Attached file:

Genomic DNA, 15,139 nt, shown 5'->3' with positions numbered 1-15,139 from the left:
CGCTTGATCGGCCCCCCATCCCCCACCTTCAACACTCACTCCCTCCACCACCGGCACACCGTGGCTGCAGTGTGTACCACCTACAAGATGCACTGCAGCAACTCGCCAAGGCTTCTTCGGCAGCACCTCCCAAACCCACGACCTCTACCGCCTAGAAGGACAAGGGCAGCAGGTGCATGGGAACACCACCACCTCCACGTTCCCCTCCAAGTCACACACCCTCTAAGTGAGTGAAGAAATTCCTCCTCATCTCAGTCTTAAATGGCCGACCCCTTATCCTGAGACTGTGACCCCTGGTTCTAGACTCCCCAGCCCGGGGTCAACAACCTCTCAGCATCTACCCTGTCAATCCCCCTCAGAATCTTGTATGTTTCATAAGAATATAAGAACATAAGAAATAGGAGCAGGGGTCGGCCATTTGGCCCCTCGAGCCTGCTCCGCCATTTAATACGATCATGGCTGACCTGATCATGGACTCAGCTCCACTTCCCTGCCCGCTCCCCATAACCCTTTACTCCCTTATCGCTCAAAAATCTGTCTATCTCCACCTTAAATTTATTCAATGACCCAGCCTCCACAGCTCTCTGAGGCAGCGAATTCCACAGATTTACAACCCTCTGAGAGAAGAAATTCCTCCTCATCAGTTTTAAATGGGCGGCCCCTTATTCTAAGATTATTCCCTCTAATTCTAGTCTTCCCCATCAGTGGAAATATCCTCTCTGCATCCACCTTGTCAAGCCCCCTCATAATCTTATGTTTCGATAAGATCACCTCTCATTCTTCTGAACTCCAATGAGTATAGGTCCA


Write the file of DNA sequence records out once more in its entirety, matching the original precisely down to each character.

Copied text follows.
Genomic DNA, 15,139 nt, shown 5'->3' with positions numbered 1-15,139 from the left:
CGCTTGATCGGCCCCCCATCCCCCACCTTCAACACTCACTCCCTCCACCACCGGCACACCGTGGCTGCAGTGTGTACCACCTACAAGATGCACTGCAGCAACTCGCCAAGGCTTCTTCGGCAGCACCTCCCAAACCCACGACCTCTACCGCCTAGAAGGACAAGGGCAGCAGGTGCATGGGAACACCACCACCTCCACGTTCCCCTCCAAGTCACACACCCTCTAAGTGAGTGAAGAAATTCCTCCTCATCTCAGTCTTAAATGGCCGACCCCTTATCCTGAGACTGTGACCCCTGGTTCTAGACTCCCCAGCCCGGGGTCAACAACCTCTCAGCATCTACCCTGTCAATCCCCCTCAGAATCTTGTATGTTTCATAAGAATATAAGAACATAAGAAATAGGAGCAGGGGTCGGCCATTTGGCCCCTCGAGCCTGCTCCGCCATTTAATACGATCATGGCTGACCTGATCATGGACTCAGCTCCACTTCCCTGCCCGCTCCCCATAACCCTTTACTCCCTTATCGCTCAAAAATCTGTCTATCTCCACCTTAAATTTATTCAATGACCCAGCCTCCACAGCTCTCTGAGGCAGCGAATTCCACAGATTTACAACCCTCTGAGAGAAGAAATTCCTCCTCATCAGTTTTAAATGGGCGGCCCCTTATTCTAAGATTATTCCCTCTAATTCTAGTCTTCCCCATCAGTGGAAATATCCTCTCTGCATCCACCTTGTCAAGCCCCCTCATAATCTTATGTTTCGATAAGATCACCTCTCATTCTTCTGAACTCCAATGAGTATAGGTCCA